One truth that I’ve had to come to grips with is that I am now a full-time fixer. I fix problems full-time, all the time. Like, there is never a moment where there isn’t a problem to fix. In fact, the list is so long that I actually have to schedule them out into the future. I’m not kidding. There is never a shortage of processes that need changed or procedures that need implemented. I have come to grips with the fact that I will never catch up on all the issues that business creates. I have to line them up, prioritize them, and then take them on one at a time.
“Being a business owner means that you are now a full-time fixer. You fix problems full-time, all the time.”
Our quarterly goal process has been a solution that helps me clear my head from the overwhelming sense that I’ll never get caught-up. As a team, we decide on six to eight issues we’re going to take on in the next 90 days and then we tackle those. Any other issues simply have to wait for the next quarter where we do the same thing: identify what needs attention, prioritize them in order of importance and then solve. I have a note in my phone for each quarter of the year and when an issue rises, I dump it into the next quarter. It’s a quick, simple hack to help me separate my mental health from something that always needs work.
Here are some of my practical tips for separating yourself:
1. Have a hobby. Do something to get outside on a regular basis. You’d be surprised how much that alone can reset you.
2. Maintain your friendships. I cannot count how many entrepreneurs end up isolated after the first few years. Don’t neglect your friends while building a business.
3. Invest in self-care. Take care of yourself through this process. Find things you love and make sure they are a regular part of your life.
3. Build Processes
You can beat your production goals every month. Congratulations, you have a job. Or you can implement a predictable process. Congratulations, now you’re an entrepreneur.
By definition, an entrepreneur is a person who builds a business. A business is an automated system that produces cash flow. Therefore, your job is to create the systems that allow your business to function autonomously. I have found that anytime you can slow down to implement a process, you’ll experience a 10x return on that system down the road. It’s better to build one reliable process than it is to out-produce your goals for the week.
As a business owner it is likely that you are also a visionary – that’s why you decided to launch a startup. Visionaries are typically full of great ideas. The problem that I see over and over again in startups isn’t a lack of great ideas, it’s a lack of systems built around great ideas. Ideas are not systems and they’re not necessarily healthy for a business. Too many ideas can actually be damaging. They can destroy other processes that have been put into place to ensure predictability.
“Ideas are not systems and they’re not necessarily healthy for a business. Too many ideas can actually be damaging.”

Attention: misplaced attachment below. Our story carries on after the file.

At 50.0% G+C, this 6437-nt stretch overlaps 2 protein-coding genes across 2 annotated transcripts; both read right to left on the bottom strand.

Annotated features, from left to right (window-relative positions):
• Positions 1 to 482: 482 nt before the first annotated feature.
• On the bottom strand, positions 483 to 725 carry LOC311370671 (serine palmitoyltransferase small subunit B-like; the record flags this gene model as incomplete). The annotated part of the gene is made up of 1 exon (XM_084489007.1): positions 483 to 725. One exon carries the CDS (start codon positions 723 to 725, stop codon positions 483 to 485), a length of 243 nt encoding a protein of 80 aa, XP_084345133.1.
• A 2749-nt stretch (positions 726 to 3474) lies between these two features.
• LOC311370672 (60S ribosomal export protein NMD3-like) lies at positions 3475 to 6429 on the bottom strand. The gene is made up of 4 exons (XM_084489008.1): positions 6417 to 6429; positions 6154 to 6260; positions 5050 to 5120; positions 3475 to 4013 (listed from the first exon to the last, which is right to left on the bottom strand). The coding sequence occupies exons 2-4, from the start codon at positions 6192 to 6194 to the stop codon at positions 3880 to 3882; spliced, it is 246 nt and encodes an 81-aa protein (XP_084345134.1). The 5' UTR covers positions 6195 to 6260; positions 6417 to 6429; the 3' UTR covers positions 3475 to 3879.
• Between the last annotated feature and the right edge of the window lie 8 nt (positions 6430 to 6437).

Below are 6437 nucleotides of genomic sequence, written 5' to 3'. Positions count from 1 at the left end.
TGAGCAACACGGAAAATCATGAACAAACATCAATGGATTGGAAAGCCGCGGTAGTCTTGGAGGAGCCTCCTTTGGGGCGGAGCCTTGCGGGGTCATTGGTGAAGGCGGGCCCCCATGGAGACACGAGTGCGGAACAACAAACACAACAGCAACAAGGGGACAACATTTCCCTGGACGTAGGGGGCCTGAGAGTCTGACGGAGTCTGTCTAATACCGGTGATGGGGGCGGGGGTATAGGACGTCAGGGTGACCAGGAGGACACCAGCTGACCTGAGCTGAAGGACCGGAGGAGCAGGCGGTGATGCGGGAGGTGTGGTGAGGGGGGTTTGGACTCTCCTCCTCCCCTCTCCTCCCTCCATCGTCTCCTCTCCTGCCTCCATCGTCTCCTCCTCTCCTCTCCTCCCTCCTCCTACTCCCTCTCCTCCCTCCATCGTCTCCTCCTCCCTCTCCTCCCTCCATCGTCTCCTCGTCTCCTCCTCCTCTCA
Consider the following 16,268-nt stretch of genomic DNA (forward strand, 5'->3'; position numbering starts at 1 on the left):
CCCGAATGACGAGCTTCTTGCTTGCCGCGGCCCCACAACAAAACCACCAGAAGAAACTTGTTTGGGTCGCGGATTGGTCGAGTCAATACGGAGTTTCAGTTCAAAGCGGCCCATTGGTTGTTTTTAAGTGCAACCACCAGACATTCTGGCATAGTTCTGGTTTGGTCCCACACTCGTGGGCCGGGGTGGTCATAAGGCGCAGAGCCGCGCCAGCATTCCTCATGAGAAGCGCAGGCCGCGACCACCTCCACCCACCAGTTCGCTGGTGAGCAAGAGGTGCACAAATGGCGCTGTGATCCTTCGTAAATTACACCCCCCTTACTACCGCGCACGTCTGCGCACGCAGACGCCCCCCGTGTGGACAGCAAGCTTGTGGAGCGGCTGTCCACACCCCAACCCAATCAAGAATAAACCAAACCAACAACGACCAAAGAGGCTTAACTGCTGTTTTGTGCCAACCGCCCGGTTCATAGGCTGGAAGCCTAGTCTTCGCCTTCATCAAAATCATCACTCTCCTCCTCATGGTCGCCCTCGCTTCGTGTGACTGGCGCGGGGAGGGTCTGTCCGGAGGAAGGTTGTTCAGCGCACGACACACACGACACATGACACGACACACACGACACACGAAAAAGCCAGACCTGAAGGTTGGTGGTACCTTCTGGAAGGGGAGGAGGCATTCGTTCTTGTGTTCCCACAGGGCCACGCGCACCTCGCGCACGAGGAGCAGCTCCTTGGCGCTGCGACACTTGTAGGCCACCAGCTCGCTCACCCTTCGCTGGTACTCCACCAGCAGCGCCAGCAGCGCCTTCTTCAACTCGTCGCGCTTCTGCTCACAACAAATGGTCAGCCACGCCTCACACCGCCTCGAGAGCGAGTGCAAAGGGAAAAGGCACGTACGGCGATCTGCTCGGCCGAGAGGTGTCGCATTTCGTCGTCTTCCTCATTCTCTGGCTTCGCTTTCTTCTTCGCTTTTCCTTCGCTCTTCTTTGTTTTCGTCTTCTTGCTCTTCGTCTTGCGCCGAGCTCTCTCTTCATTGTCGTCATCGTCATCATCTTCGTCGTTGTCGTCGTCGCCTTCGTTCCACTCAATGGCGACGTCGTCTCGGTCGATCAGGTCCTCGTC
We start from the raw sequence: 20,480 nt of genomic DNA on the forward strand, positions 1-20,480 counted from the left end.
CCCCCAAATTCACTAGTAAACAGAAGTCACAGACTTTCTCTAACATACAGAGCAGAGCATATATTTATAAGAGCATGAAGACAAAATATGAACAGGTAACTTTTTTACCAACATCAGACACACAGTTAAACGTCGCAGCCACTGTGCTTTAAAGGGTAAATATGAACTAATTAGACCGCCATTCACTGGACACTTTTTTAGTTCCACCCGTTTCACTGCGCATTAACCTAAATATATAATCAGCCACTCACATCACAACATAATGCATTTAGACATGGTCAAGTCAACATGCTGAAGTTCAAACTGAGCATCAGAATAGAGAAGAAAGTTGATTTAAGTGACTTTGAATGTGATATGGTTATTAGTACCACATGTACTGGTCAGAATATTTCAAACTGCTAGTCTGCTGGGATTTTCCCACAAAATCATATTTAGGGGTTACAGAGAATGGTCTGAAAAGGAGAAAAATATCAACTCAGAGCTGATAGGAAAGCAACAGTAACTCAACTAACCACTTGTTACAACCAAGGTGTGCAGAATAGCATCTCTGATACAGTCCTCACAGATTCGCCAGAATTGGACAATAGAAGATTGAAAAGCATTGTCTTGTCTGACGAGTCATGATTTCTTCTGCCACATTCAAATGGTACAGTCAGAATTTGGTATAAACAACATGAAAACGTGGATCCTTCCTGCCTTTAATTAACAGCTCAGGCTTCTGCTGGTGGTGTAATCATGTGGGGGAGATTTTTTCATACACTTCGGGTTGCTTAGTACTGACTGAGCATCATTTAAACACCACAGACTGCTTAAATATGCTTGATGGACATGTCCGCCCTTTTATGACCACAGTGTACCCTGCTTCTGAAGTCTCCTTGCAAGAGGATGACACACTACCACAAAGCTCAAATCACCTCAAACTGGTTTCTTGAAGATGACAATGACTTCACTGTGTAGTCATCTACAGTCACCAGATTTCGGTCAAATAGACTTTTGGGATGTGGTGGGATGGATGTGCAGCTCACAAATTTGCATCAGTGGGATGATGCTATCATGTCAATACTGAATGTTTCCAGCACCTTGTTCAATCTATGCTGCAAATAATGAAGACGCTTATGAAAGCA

As a business owner, your number one role is to ensure a predictable experience for every patient. You want each patient to experience the “magic.” That only happens when strong processes are put in place at the foundation. I routinely tell our team that having predictable processes in place frees up the cognitive space that allows us to be creative. The same is true for a dental practice. Predictable processes free up cognitive space that will allow your team to authentically interact and care for your patients.
Here are some tips for implementing processes into your practice:
1.Brainstorm the top 12 systems you need to create for your practice. What areas are producing the most unpredictable results?
2. Schedule one process a month for the next 12 months. There’s no need to take these on all at once. Line them up by order of priority.
3. Work with your team to build out and document these processes . At the end of the year you’ll have the makings of your first procedural manual.
4. Invest in Leadership
We all know that dental school didn’t prepare you to run a business, however it prepared you even less for being a leader. From my perspective, leadership may be the biggest issue facing dentistry right now. Especially as we get into multi-location models. Unfortunately, there’s not an easy way to solve this problem. You’ll have to find the resources and people to invest in your leadership development.
Leadership is your ability to communicate your vision. It’s your ability to get people to follow you. It’s the ability to create healthy culture in your practice and alignment towards a common goal. You can be a great clinician, but can you be a great leader? That is the question I am running into over and over again with young doctors. Often times the vision of what they are seeing in their head is greater than their ability to get to it.
“You can be a great clinician, but can you be a great leader? Often times the vision of what you are seeing in your head is greater than your ability to get to it.”
This is the number one question I ask when our clients launch their second or third location. You can often build one successful practice around your ability as a good clinician, but the success of the second and third location will be based on your leadership. That’s a whole different skill set.
Here are a few tips for being a better leader:
1. For every clinical CE course you take, read one leadership book. Invest equally in both.
2. Create moments of appreciation with your team. Find time to regularly express appreciation for what they have sacrificed to help build your practice.
I personally believe healthy businesses are a light in our world. They have more ability to affect change than any other system or force. Entrepreneurs change lives. That’s ultimately why you're doing this. It’s a calling we should take seriously and protect, so that we get to the end proud of the strong, healthy business we’ve built.
Hopefully this article gives you permission to slow down a bit, to separate yourself personally from the organization your building, to be disciplined to implement strong processes along the way and to encourage you to invest in your leadership. Building a business is a noble endeavor. Take a moment to recognize that and reset your vision for the long haul.